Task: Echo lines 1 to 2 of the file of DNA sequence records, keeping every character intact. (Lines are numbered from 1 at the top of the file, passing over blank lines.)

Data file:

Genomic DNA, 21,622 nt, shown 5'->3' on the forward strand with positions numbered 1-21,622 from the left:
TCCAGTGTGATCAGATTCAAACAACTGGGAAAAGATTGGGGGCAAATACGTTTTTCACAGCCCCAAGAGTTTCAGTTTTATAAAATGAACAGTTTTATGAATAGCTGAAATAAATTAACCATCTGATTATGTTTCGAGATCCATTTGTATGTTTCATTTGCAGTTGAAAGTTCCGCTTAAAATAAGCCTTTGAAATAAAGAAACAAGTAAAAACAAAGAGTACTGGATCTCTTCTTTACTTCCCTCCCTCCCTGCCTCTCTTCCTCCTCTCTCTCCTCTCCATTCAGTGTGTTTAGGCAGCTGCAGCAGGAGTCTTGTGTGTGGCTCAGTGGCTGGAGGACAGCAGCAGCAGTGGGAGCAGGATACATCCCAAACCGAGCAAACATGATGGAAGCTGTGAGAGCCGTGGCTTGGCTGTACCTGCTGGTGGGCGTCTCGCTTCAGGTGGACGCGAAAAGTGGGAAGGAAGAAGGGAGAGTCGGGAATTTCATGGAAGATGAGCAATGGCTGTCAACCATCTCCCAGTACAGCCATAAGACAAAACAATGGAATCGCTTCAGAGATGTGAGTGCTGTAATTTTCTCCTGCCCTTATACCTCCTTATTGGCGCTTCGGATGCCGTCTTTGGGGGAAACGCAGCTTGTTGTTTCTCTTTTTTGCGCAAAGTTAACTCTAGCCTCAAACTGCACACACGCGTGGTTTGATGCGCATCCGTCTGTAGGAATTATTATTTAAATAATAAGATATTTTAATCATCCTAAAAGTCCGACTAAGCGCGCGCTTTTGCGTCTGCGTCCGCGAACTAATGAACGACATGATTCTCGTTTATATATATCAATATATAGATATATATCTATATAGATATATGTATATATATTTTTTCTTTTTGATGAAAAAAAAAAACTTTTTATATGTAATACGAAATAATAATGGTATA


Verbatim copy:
Genomic DNA, 21,622 nt, shown 5'->3' on the forward strand with positions numbered 1-21,622 from the left:
TCCAGTGTGATCAGATTCAAACAACTGGGAAAAGATTGGGGGCAAATACGTTTTTCACAGCCCCAAGAGTTTCAGTTTTATAAAATGAACAGTTTTATGAATAGCTGAAATAAATTAACCATCTGATTATGTTTCGAGATCCATTTGTATGTTTCATTTGCAGTTGAAAGTTCCGCTTAAAATAAGCCTTTGAAATAAAGAAACAAGTAAAAACAAAGAGTACTGGATCTCTTCTTTACTTCCCTCCCTCCCTGCCTCTCTTCCTCCTCTCTCTCCTCTCCATTCAGTGTGTTTAGGCAGCTGCAGCAGGAGTCTTGTGTGTGGCTCAGTGGCTGGAGGACAGCAGCAGCAGTGGGAGCAGGATACATCCCAAACCGAGCAAACATGATGGAAGCTGTGAGAGCCGTGGCTTGGCTGTACCTGCTGGTGGGCGTCTCGCTTCAGGTGGACGCGAAAAGTGGGAAGGAAGAAGGGAGAGTCGGGAATTTCATGGAAGATGAGCAATGGCTGTCAACCATCTCCCAGTACAGCCATAAGACAAAACAATGGAATCGCTTCAGAGATGTGAGTGCTGTAATTTTCTCCTGCCCTTATACCTCCTTATTGGCGCTTCGGATGCCGTCTTTGGGGGAAACGCAGCTTGTTGTTTCTCTTTTTTGCGCAAAGTTAACTCTAGCCTCAAACTGCACACACGCGTGGTTTGATGCGCATCCGTCTGTAGGAATTATTATTTAAATAATAAGATATTTTAATCATCCTAAAAGTCCGACTAAGCGCGCGCTTTTGCGTCTGCGTCCGCGAACTAATGAACGACATGATTCTCGTTTATATATATCAATATATAGATATATATCTATATAGATATATGTATATATATTTTTTCTTTTTGATGAAAAAAAAAAACTTTTTATATGTAATACGAAATAATAATGGTATA